If you think an unfounded report to CPS will help your case against your spouse, DON’T. Filing false reports with CPS is a crime. Likewise, the divorce judge will only see a vindictive parent who is willing to file false reports against the other parent. That won’t help your case at all.
School personnel like nurses, counselors and teachers have a duty to report suspected abuse to CPS. Counselors and doctors also share the same duty. Even your lawyer has a duty to report abuse of children. So, there are several ways a CPS investigator can show up at your door with questions.
Rule: If a CPS investigator is looking into allegations of abuse against you, you need a lawyer. Professionalism, skill, competency, and ethics vary greatly between individual investigators. The “I have nothing to hide, so I will tell the truth” concept is extremely dangerous with CPS. Don’t meet with investigators without your divorce lawyer. Don’t sign a safety plan until your lawyer advises you.
Your Spouse’s New Love Interest
Most people who file for divorce have been thinking about doing so for two years or more. Consequently, divorcing spouses often have a new love interest by the time the divorce is actually filed. Or maybe, they were “just friends” until the divorce is filed, but now they are dating. Of course, in long divorces, it’s possible for spouses to start entirely new dating relationships.
Be ready to meet the new love interest. He or she will have his or her own agenda and will be squarely on your spouse’s side. The new lover will believe everything your spouse says about you, good or bad. He or she can complicate the divorce and ratchet up conflict on your spouse’s side.
The courts generally don’t care about adultery. If the new lover is safe around the kids, he or she won’t affect the custody much if any. If the paramour uses illegal drugs, has a criminal past, or is a sex offender, the courts care about those things. Make sure your lawyer knows the facts about the paramour.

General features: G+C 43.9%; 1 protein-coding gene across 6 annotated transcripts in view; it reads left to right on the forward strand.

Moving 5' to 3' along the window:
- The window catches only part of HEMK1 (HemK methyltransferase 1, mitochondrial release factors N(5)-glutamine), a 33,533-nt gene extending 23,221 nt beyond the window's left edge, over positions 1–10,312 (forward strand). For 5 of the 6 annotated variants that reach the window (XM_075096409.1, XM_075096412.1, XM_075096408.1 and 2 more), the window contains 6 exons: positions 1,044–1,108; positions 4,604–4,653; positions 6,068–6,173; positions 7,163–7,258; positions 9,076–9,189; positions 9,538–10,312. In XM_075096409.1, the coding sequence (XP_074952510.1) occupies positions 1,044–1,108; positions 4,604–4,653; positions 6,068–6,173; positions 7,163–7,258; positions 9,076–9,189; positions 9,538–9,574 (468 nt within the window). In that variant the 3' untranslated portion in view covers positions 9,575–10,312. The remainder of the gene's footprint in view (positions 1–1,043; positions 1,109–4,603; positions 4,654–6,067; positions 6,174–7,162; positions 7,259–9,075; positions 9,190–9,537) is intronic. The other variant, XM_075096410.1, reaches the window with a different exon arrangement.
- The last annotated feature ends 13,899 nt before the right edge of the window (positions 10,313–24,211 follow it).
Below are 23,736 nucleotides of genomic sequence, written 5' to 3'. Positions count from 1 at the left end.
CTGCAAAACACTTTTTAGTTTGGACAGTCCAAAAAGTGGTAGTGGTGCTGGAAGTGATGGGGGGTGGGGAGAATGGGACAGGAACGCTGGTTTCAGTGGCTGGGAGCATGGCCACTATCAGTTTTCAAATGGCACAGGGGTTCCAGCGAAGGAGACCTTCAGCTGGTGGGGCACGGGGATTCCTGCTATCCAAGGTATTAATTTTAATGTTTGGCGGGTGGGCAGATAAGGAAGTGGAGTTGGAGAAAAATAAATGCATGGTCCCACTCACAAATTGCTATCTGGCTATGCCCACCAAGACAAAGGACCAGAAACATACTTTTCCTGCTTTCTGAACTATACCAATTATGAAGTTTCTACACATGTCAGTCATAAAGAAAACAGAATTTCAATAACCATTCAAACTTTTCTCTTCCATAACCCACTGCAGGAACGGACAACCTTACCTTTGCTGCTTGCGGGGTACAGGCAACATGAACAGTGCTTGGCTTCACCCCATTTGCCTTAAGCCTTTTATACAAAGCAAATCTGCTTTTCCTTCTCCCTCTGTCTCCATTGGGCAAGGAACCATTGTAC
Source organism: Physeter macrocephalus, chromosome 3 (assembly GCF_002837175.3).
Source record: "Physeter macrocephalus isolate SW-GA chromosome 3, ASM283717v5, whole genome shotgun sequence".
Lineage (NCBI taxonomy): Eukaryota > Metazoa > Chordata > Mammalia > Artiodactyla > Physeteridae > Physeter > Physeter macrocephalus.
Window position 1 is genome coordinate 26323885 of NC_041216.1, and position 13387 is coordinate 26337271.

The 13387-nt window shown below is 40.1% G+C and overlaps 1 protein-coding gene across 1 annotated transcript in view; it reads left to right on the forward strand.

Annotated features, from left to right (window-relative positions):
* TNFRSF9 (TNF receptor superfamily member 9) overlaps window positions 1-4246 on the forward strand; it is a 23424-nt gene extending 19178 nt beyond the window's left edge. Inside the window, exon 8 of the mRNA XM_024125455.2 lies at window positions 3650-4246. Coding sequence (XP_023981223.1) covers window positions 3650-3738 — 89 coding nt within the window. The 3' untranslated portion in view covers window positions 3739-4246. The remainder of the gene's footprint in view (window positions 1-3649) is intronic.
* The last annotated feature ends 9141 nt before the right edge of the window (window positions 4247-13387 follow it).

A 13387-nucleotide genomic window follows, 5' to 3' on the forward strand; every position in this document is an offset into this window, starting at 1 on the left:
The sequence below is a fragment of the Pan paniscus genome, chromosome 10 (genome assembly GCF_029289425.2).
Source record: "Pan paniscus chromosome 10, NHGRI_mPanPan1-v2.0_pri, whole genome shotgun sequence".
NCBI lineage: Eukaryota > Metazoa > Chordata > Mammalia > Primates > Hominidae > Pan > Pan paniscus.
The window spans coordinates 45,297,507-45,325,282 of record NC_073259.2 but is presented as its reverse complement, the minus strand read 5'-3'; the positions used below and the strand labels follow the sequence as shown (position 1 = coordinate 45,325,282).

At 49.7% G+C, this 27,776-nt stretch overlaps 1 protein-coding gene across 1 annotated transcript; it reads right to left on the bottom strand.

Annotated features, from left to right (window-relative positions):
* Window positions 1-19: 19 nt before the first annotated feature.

If your spouse didn’t spend significant money on the lover, he or she likely won’t affect the property division either. If your spouse spent money on romantic getaways, helped pay the lover’s rent, or some other big expense, those issues can affect the divorce. However, proving up the expenditures the spouse made on the paramour is often expensive work. The legal fees required for this work could be more than the lost money. Your lawyer should help you with a cost/benefit analysis of proving up money wasted on a lover.
If you are the one who is dating during the divorce, we have addressed that topic before. See our blog about dating during your divorce.
Youngblood Law, PLLC is a Fort Worth, Texas law firm dedicated to family law. We help working people through divorce so they can start their new happily ever after. We also proudly offer the collaborative divorce process for our clients. This essay is intended for educational use only and is not a replacement for competent legal counsel. If you are facing a family law matter, we recommend obtaining competent legal counsel like Youngblood Law, PLLC. For more information, contact us at (817) 601-5345, find us on the web at youngblood-law.com.
Paul Youngblood #beforeyournext #lawfw #youngbloodlaw #collaborativedivorce #beingdivorceddoesntsuck